Attention rap fans: Your favorite art form is in serious jeopardy.
It would be premature to say that rap is dead, although that thought might zip through our brain as you open a copy of the new CD, "Mickey Unrapped."
But if rap music is embraced by Mickey Mouse, can oblivion be far behind? It's a serious blow to the innate coolness of music that thrives on rebellion, on street savvy, to be so royally defanged in the new parody CD.
After all, consider the fate of disco (remember disco?). It was doing fine until the Disney folks discovered it and issued the parody recording "Disco Mickey Mouse," which featured sendups of such hits as "Macho Man" (this time starring Donald Duck, and retitled "Macho Duck"). Our household became very, very familiar with this 1979 recording back in the early 1980s, when we had two toddlers who loved anything that carried the Mouse imprimatur. It's still a feature of the parents' nightmares, as Disneyesque goblins romp through our unconscious hollering, "Macho, macho duck! He's a macho, macho duck!"
Maybe it's just coincidence, and maybe it's not, that disco went down the tubes not long after the release of "Disco Mickey Mouse." Can "Mickey Unrapped" spell the same doom for rap?
The one thing that may save "Unrapped" is the collaboration of some of the original rappers on sendups of their own material. The CD is officially a collaborative product between Walt Disney Records and Bellmark Records, the label of such hot-selling groups as Tag Team. As the Disney folks put it in their marketing messages, "This novel pairing creates new crossover potential in audience, promotion and merchandising."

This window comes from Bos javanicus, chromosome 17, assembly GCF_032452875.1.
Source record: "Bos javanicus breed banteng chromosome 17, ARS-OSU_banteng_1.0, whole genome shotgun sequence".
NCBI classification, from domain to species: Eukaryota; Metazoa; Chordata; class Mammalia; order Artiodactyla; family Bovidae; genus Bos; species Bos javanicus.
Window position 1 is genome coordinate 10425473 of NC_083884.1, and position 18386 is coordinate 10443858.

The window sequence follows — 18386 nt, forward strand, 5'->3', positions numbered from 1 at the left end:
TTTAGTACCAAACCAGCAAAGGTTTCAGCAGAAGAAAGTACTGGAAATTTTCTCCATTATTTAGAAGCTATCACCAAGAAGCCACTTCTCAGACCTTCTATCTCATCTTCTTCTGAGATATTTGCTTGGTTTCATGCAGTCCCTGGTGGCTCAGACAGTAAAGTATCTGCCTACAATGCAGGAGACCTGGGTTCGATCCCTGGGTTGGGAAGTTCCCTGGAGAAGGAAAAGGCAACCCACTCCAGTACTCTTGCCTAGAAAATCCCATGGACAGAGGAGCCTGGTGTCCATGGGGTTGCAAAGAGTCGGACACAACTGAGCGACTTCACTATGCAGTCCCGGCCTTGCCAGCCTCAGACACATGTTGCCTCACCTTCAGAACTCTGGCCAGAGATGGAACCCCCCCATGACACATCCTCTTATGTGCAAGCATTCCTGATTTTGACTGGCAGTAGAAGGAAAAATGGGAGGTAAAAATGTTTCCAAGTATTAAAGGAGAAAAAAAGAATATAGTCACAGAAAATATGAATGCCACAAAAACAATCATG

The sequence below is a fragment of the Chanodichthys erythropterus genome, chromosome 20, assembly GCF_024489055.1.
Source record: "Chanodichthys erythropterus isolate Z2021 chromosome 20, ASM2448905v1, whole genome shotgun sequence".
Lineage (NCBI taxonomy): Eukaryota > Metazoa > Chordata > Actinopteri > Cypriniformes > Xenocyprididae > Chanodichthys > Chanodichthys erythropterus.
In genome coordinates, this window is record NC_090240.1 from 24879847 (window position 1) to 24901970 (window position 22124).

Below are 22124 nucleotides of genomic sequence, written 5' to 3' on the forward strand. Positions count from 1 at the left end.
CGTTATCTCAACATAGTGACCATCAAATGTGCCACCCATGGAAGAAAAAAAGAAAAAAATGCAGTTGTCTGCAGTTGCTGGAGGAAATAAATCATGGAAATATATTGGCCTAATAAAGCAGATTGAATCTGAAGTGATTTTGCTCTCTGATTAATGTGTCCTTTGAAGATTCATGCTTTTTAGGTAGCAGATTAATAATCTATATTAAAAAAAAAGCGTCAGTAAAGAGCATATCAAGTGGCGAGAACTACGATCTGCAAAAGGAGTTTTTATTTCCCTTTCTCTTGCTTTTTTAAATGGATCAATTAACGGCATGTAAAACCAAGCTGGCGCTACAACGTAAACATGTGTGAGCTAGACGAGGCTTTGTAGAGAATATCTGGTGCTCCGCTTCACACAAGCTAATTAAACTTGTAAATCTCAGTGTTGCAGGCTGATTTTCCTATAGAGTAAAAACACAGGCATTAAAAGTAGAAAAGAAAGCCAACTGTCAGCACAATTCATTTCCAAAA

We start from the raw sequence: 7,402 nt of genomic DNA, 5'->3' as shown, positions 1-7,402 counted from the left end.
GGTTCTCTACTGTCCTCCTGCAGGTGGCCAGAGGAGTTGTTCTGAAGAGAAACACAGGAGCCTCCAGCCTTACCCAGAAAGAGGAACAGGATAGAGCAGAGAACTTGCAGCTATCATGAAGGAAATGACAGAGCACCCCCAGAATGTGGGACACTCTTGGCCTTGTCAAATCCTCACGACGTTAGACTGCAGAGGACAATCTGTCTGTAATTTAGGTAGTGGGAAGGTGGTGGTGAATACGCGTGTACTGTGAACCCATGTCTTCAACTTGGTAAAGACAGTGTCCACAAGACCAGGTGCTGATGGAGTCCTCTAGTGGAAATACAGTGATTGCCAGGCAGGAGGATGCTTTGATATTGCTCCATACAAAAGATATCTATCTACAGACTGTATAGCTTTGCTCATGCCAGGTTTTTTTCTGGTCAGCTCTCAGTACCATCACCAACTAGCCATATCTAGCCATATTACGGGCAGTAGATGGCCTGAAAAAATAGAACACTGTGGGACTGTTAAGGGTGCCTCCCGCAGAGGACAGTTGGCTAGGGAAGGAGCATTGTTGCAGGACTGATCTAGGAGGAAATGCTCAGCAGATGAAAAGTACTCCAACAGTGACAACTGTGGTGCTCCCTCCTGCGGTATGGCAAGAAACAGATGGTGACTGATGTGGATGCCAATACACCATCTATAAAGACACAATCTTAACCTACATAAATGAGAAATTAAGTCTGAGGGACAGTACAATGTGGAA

One of the catchiest songs on the new disc is "Whoomp! (There It Went)," which, unless your radio was on the fritz for most of last year, you will instantly recognize as a parody of Tag Team's "Whoomp! (There It Is)." With newly sanitized lyrics and concept, this song now features such lyrics as "Party on, party people, let me hear some noise/Party with Donald, Daisy, and the boys."
As you have guessed, this doesn't exactly carry a Parental Advisory sticker. It's a hoot to hear the original Tag Team rappers sending up their own song with lines praising the hipness of Donald Duck ("He's no fool, he's so cool"). The album also enlists Color Me Badd in an a cappella "Color of Music" (a new song written for this recording), Whoopi Goldberg in the new "Bowwow to the Beat," and an assortment of squeaky cartoon voices doing an MC Hammer parody, "U Can't Botch This." The funniest lines are in the Salt-N-Pepa/En Vogue parody, "What A Mouse."
All this is being marketed with the kind of earnest and comprehensive campaign usually associated with the Disney folks. There is a lot of palaver about "sharing strength and building new relationships" with the collaborating Bellmark label. There is the month-long direct-response campaign on cable television, promoting consumer awareness of the album prior to its official release. And, of course, there is merchandising.
Along the way, you may rediscover some key facts about the Disney characters. Maybe you already realized that Goofy is supposed to be a dog; I always figured the official Disney dog was Pluto, and Goofy was just, well, Goofy. But Goofy's star turn on the new album, "D.J. Goof," reminds everyone that he, too, is a canine ("Dogs are cool. Dogs are good. Would ya like to be a dog? I thought you would.").
Far from spelling the death of rap, promoters such as Bellmark's president Al Bell expect that "Mickey Unrapped" should "serve as a catalyst to perpetuate the continued growth, popularity and acceptance of rap music and other music from the hip-hop culture."
Well, maybe. Our youngsters, who know all the words to the original rap songs parodied on the new CD, are pretty dubious. The really little kids, they say, won't get the joke because they won't know the original rap songs. And the kids old enough to get the joke will think that the squeaky-clean Mickey and Goofy lyrics are totally uncool.
We'll see. Maybe "Mickey Unrapped" will go double platinum, just like the disco album. Maybe it's a sign that rap is all wrapped up.